Katie Klencheski is founder and creative director of SMAKK, a branding and growth studio in New York. She started her career in advertising working brands like Sony, AMEX, Catier, and Trump (yes … that Trump, and yes … we talk about it). Today, at SMAKK, she says she’s “on a mission to change consumer behavior towards purchasing decisions that are better for people and planet.”
In this interview, I learned what drives Katie to work with only certain types of brands, what she’s learned about the beauty and wellness spaces, and what she listens to while she’s working.
This post is part of a Q&A series featuring interviews with brand strategists, designers, and thought leaders. Click here to view other Q&A posts.
About Katie Klencheski and SMAKK
You’ve led an interesting life in brand building, one that saw you do design and marketing work for a variety of brands, including Trump Hotels. Can you talk a little bit about your path to finding your voice and founding SMAKK?
We’ve worked hard to make purpose and specifically sustainability a core principle at SMAKK, both for how we operate and as criteria for the clients we take on. Before I started my career in advertising, I was a student in studio art and an activist working with environmental and social justice causes. But it’s really only across the past 10 years that my early passions have come together with my career.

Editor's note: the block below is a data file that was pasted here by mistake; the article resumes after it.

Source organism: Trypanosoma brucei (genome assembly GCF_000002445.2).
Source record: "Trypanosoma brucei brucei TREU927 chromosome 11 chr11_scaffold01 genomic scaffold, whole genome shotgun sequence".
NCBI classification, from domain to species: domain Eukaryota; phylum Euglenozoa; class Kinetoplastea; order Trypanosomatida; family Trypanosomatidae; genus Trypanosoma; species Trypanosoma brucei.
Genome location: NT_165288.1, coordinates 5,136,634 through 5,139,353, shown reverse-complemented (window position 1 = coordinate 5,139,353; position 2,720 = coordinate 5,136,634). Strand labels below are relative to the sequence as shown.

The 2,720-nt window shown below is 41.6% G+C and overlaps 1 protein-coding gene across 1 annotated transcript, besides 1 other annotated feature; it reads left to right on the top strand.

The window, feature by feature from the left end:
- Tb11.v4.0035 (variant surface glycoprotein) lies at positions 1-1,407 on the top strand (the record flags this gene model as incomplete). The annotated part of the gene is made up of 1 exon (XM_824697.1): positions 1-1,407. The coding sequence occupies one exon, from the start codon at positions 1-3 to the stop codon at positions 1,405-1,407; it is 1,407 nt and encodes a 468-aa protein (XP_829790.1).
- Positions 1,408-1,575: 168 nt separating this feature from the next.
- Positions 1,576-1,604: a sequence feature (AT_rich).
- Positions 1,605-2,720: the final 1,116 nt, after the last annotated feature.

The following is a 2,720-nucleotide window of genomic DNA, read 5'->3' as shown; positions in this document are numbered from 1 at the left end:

When I started my career in brand building, I landed a job working at an agency that focused on luxury and hospitality—and yes, with the Trump Hotel Collection. When I later saw my former client turn into what he became, it made me question “Who really deserves our time and talent as creatives?”
In the work that we do at SMAKK, we often spend 9 months to a year on a project—this means our clients get a lot of our time, attention, and mental energy. To give anyone this, they have to pass a litmus test—do we really believe that they are making the world a better place and that the world is better off for them being in it? And also, are we going to enjoy working with them and be able to do our best work? This guides us in how we choose the clients we work with, and also creates an environment where everyone on the team is consistently motivated to do their best work, because we’re all aligned in mission from the get-go.
Mission-based companies—ones that speak truth to power—are really valuable to the world and we’re incredibly happy to work every day with clients doing good across a range of industries—whether it’s beauty, wellness, or beyond.
What would you say is unique about your approach to brand building at SMAKK?
We start with purpose as a prerequisite in the client selection process. We truly don’t believe in working with brands that aren’t using their sphere of influence to create a better world. So from the get-go, we know we have to tell multilayered stories.
You do a lot of work helping to launch brands in the beauty and wellness spaces. How have you seen those spaces change and evolve over the last few years?